Replacing Old Aluminum Windows
Not every window replacement job goes smoothly. That’s what contractor Steve Roth discovered when hired to replace dated aluminum windows in a Michigan home.
“The windows themselves are probably 35 years old and have lost their functionality,” says Roth. “The worst part is that the aluminum had oxidized over the years. The condensation that the aluminum material transfers into the interior of the house during the extremely cold Michigan winters had deteriorated the units themselves.”
According to Roth, the single-paned windows were no longer serving as a barrier for exterior temperatures, so the homeowners were spending a fortune on heating bills. To solve the problem, Roth determined that energy-efficient vinyl-framed windows from Simonton Windows should be installed. The windows he specified are Energy Star-qualified for the Northern Climate Zone and feature Low-E glass with Argon gas filling.
“Quite simply, the difference is like night and day between the old aluminum windows and the new vinyl windows,” says Roth. “Once we get this project finished, the energy savings will start immediately for the homeowner. And, the owners also benefit from added curb appeal and resale value thanks to the new windows.
“While the removal of the older aluminum windows was challenging, it’s definitely worth it in order for the homeowners to have more energy-efficient vinyl windows installed in their home.”
Before the celebrating could start over the new windows, the old ones had to come out. Tackling the project during the cold winter months gave Roth true insight into the difficulties of pulling out the existing aluminum units that had oxidized over several decades.
Step 1: Remove the storm windows from the exterior of the home.
Step 2: From the interior, remove the aluminum window stop on one side of the unit with a reciprocating saw.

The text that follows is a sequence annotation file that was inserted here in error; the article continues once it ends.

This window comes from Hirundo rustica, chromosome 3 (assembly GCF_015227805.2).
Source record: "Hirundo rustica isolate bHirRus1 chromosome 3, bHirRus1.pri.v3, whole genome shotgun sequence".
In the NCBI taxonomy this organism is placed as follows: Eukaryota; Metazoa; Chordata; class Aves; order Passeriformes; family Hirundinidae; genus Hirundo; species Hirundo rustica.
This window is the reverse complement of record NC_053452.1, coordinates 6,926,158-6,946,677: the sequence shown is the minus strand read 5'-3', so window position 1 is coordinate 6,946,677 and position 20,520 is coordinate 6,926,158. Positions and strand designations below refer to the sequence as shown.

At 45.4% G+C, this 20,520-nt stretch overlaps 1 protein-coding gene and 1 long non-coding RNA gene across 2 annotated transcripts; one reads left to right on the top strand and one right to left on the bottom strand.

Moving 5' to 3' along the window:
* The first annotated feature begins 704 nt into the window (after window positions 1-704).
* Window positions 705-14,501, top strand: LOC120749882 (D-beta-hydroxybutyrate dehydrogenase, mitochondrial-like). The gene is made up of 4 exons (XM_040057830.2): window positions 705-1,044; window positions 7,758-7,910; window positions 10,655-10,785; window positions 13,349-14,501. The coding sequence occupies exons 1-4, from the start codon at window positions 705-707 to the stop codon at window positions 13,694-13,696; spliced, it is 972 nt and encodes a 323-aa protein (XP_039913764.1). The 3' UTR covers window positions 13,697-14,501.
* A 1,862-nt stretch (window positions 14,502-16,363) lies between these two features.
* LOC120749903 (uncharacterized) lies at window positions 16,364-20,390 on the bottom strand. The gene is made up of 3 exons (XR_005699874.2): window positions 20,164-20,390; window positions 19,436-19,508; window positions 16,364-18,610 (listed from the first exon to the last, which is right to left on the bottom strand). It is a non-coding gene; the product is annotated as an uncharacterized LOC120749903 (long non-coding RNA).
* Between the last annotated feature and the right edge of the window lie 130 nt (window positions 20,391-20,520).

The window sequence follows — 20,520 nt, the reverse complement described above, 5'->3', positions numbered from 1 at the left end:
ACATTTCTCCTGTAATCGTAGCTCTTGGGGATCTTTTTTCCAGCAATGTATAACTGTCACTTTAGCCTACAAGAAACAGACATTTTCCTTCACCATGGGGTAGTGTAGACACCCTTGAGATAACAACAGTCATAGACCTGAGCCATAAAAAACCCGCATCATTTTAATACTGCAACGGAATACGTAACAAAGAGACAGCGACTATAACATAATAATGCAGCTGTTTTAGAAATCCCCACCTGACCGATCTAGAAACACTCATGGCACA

Step 3: Once the window stop has been removed, the sash frames can be removed from the unit.
Step 4: To remove the aluminum jamb from the window opening, start by using a reciprocating saw to crosscut the jamb. Be careful not to damage the interior jamb surface.
Step 5: After the jamb is cross cut, it can be collapsed and removed. The exterior will have an unfinished look.
Step 6: The remaining window area should be cleaned out, then a jamb needs to be blocked out with wood until the jamb is flush with the brick veneer.
Step 7: Once insulation is added to the framed opening between the sheathing and the back of the brick veneer, the new Simonton vinyl window is placed in the opening up to the blocking materials to ensure a tight fit.
Step 8: After ensuring that the unit is plumb and level and square in the opening, use screws to secure the window to the wooden blocking in the opening. Always refer to the manufacturer’s written instructions to ensure the installation goes smoothly.
Step 9: For the interior, install moulding up to the window to trim out the inside of the home.
Step 10: On the exterior, caulk the window up to the brick veneer to ensure an airtight fit.
The newly-installed Simonton vinyl windows are a dramatic improvement over the corroded aluminum windows. The new units will help save heating and cooling costs and can now stand up much stronger to the cold Michigan winters. And, as an added bonus for the homeowners, they no longer need to hassle with maintenance issues or the use of storm windows during the winter months.
About Simonton Windows
Simonton Windows produces ENERGY STAR® qualified replacement and new construction windows and doors, including a line of impact-resistant products. The company was ranked #1 in quality in the 2007 Brand Use Study sponsored by Buildermagazine and has won two consecutive Best In Class Awards for being ranked “Overall Top Rated Vinyl Window Brand” in unaided industry studies.
Founded in 1946, Simonton’s hallmark has been to deliver its made-to-order products in seven days. Simonton is a founding sponsor of The Weather Museum and a corporate partner of Homes for Our Troops. For information, call (800) SIMONTON or visit www.simonton.com.
General’s Digital Precision Protractor displays absolute and relative angle measurements in a large, easy-to-read LCD window, making it ideal for work involving crown moldings, cabinetry, counters, staircases, roofs, windows and flooring. It features a 6 in. stainless steel pivoting arm with a knurled locking nut, along with zero calibration and hold/reverse […]